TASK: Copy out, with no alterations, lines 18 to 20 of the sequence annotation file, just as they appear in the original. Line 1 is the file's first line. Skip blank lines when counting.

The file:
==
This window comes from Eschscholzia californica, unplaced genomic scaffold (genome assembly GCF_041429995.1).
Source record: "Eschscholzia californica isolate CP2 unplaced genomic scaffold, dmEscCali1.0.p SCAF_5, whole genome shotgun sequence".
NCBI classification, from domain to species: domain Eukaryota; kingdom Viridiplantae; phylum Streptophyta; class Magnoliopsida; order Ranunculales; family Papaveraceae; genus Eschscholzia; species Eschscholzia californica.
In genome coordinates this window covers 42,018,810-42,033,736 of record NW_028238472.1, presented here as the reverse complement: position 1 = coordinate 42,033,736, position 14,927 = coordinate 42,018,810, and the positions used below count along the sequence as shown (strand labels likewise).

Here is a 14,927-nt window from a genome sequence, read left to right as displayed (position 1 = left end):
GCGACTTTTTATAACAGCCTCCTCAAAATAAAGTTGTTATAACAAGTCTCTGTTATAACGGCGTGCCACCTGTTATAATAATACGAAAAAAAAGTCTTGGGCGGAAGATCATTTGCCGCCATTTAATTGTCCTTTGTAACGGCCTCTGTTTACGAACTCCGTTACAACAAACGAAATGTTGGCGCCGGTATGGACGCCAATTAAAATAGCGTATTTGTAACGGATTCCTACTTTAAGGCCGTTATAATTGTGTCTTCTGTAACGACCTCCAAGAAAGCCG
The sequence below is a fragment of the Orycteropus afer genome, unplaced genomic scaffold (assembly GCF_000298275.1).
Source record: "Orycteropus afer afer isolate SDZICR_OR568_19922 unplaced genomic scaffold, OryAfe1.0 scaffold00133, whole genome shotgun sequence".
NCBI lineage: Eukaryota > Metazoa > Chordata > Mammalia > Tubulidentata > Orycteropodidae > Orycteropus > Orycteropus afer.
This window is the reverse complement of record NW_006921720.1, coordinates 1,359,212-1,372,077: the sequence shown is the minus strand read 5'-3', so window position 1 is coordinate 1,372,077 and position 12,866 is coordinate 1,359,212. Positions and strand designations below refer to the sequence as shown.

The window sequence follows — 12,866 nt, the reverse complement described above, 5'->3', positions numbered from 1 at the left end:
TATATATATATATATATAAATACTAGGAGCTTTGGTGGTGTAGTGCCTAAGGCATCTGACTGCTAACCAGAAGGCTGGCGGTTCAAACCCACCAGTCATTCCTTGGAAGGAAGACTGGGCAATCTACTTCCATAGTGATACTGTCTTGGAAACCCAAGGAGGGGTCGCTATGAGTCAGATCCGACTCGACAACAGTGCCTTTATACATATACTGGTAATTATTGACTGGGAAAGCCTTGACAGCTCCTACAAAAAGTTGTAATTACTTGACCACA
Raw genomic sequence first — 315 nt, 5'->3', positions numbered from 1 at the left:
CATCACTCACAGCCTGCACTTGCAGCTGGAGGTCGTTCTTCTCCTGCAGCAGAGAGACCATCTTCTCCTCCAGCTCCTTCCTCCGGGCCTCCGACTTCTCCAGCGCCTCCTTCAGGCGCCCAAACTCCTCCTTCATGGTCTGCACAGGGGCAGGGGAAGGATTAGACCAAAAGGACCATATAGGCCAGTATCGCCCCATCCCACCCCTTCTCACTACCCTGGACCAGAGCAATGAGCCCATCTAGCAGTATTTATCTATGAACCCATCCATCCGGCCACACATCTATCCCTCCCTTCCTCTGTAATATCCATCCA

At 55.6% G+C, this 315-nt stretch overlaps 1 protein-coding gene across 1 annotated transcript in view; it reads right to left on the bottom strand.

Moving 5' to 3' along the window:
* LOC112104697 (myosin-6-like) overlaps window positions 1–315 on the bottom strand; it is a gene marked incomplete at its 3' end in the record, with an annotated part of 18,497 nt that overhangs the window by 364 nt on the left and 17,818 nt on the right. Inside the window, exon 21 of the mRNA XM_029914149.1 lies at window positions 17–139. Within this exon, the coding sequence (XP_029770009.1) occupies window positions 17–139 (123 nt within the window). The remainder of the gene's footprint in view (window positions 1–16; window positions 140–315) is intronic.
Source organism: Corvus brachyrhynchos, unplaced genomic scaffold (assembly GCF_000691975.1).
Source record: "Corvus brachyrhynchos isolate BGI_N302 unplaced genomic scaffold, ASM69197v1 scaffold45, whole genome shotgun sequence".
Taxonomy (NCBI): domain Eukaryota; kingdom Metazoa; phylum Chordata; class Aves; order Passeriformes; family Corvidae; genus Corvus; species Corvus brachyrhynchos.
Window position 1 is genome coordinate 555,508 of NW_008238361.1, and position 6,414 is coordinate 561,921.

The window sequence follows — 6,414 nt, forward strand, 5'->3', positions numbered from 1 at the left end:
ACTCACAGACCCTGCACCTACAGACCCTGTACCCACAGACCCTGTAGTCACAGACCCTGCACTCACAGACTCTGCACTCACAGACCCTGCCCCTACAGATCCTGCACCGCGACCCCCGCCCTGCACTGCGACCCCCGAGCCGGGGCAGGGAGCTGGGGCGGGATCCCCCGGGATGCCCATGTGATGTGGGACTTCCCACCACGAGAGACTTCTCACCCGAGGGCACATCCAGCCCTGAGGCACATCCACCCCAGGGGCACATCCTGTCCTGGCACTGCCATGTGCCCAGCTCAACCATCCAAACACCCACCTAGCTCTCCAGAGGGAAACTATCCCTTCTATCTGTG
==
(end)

Source organism: Corvus brachyrhynchos, unplaced genomic scaffold (assembly GCF_000691975.1).
Source record: "Corvus brachyrhynchos isolate BGI_N302 unplaced genomic scaffold, ASM69197v1 scaffold45, whole genome shotgun sequence".
Taxonomy (NCBI): domain Eukaryota; kingdom Metazoa; phylum Chordata; class Aves; order Passeriformes; family Corvidae; genus Corvus; species Corvus brachyrhynchos.